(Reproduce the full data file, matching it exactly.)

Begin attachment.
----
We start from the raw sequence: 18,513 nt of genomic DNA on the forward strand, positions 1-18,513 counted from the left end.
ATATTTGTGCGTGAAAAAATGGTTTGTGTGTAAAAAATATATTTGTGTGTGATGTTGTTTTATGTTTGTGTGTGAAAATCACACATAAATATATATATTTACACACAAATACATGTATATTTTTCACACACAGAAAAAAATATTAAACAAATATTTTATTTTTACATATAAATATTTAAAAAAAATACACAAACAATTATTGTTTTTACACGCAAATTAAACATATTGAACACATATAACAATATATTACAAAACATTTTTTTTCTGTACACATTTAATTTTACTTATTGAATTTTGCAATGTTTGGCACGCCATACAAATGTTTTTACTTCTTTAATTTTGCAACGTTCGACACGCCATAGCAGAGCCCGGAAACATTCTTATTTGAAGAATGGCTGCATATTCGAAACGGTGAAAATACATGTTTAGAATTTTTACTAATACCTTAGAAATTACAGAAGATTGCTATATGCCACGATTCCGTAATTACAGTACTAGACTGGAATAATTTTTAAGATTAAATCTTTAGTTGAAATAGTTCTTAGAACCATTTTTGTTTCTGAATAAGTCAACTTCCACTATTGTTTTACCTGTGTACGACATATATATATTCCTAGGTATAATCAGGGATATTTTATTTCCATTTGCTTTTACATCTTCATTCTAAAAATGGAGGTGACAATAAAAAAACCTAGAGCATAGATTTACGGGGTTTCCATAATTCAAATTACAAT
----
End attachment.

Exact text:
We start from the raw sequence: 18,513 nt of genomic DNA on the forward strand, positions 1-18,513 counted from the left end.
ATATTTGTGCGTGAAAAAATGGTTTGTGTGTAAAAAATATATTTGTGTGTGATGTTGTTTTATGTTTGTGTGTGAAAATCACACATAAATATATATATTTACACACAAATACATGTATATTTTTCACACACAGAAAAAAATATTAAACAAATATTTTATTTTTACATATAAATATTTAAAAAAAATACACAAACAATTATTGTTTTTACACGCAAATTAAACATATTGAACACATATAACAATATATTACAAAACATTTTTTTTCTGTACACATTTAATTTTACTTATTGAATTTTGCAATGTTTGGCACGCCATACAAATGTTTTTACTTCTTTAATTTTGCAACGTTCGACACGCCATAGCAGAGCCCGGAAACATTCTTATTTGAAGAATGGCTGCATATTCGAAACGGTGAAAATACATGTTTAGAATTTTTACTAATACCTTAGAAATTACAGAAGATTGCTATATGCCACGATTCCGTAATTACAGTACTAGACTGGAATAATTTTTAAGATTAAATCTTTAGTTGAAATAGTTCTTAGAACCATTTTTGTTTCTGAATAAGTCAACTTCCACTATTGTTTTACCTGTGTACGACATATATATATTCCTAGGTATAATCAGGGATATTTTATTTCCATTTGCTTTTACATCTTCATTCTAAAAATGGAGGTGACAATAAAAAAACCTAGAGCATAGATTTACGGGGTTTCCATAATTCAAATTACAAT